- "[I]n most states, financing and owning an EV is cheaper on a monthly basis than financing and owning an equivalent gasoline car."
Zoom in: Most people don't have suitcases of cash — they note 85% of cars are financed.
- "[U]nderstanding how the monthly loan repayment compares to estimated fuel and maintenance costs is critical to understanding the monthly impact to consumers."
- It analyzes monthly costs for six EVs vs. gas-powered equivalents, accounting for fuel and power, maintenance, incentives, and more.
Yes, but: Big caveats apply! They modeled gasoline expenses based on early May prices, when they were near-record levels.
- It also assumes buyers get the $7,500 federal EV tax credit. But Tesla and GM have reached the per-manufacturer cap, and Ford and Nissan are close.
- The study calls on Congress to lift the cap and make the credit more generous.
What they're saying: Report author Robbie Orvis says "lower gasoline prices would move things back towards gasoline cars somewhat."
- But Orvis notes analysts' predictions that high pump prices will stick around.
- "I think falling EV prices and continued high gas prices are the way we’re headed, which would make things more favorable for EVs, not less so," he argues via email.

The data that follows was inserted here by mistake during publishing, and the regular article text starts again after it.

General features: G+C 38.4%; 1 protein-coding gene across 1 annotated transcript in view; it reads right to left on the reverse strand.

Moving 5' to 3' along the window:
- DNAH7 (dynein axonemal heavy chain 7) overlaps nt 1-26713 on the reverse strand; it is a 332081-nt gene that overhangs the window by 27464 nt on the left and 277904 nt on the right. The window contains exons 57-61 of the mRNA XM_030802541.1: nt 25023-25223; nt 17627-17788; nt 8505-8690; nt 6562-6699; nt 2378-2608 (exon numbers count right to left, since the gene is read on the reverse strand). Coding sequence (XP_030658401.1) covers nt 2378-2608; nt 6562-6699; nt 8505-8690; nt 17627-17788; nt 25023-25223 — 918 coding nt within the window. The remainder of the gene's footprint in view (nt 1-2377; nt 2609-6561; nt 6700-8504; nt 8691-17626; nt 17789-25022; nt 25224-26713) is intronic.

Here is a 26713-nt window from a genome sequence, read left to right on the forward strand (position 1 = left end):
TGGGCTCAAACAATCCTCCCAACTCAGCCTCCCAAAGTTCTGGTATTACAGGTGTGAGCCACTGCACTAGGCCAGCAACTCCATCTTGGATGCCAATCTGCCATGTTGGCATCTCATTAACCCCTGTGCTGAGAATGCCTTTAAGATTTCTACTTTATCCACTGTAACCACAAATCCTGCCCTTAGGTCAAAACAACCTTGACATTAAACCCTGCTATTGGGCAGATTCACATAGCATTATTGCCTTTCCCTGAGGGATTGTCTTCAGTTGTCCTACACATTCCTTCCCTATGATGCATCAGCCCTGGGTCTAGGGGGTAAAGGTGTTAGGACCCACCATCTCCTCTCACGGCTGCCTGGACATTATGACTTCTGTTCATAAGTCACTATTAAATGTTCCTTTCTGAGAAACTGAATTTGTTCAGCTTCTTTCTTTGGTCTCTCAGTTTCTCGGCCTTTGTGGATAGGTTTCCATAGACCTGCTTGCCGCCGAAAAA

3. 🛢️No "acute" oil supply deficit expected
Rising oil output in several countries and slowing demand growth should ward off a supply gap for now, even if more Russian hydrocarbons are crimped, the International Energy Agency said, Ben writes.
Driving the news: Oil supplies from Russia, a huge exporter, have so far remained higher than IEA predicted earlier in the crisis.
- Nonetheless, a potential EU embargo would deepen Russia's isolation and force more wells to halt, IEA said in its monthly market report.
- "Even so, steadily rising output elsewhere, coupled with slower demand growth, especially in China, is expected to fend off an acute supply deficit in the near term."
😬 Yes, but: The refined products market is really tight — reasons include capacity constraints and lower Russian product exports — keeping diesel, gasoline and other product prices very high.
- And IEA noted that while Russia's crude exports have held up, with India increasing its buys, more turbulence may loom.
- Trading houses are winding down contracts, and global demand growth is slated to pick up in the second half of the year despite high fuel prices.
Threat level: "If refiners cannot keep pace, product markets and consumers could come under additional strain."
4. Interior nixes Gulf of Mexico oil lease sales
The Biden administration is scuttling two planned oil-and-gas lease sales in the Gulf of Mexico and one in Alaska's Cook Inlet, Ben writes.
The big picture: It won't affect near-term production or prices. Offshore development is a yearslong thing.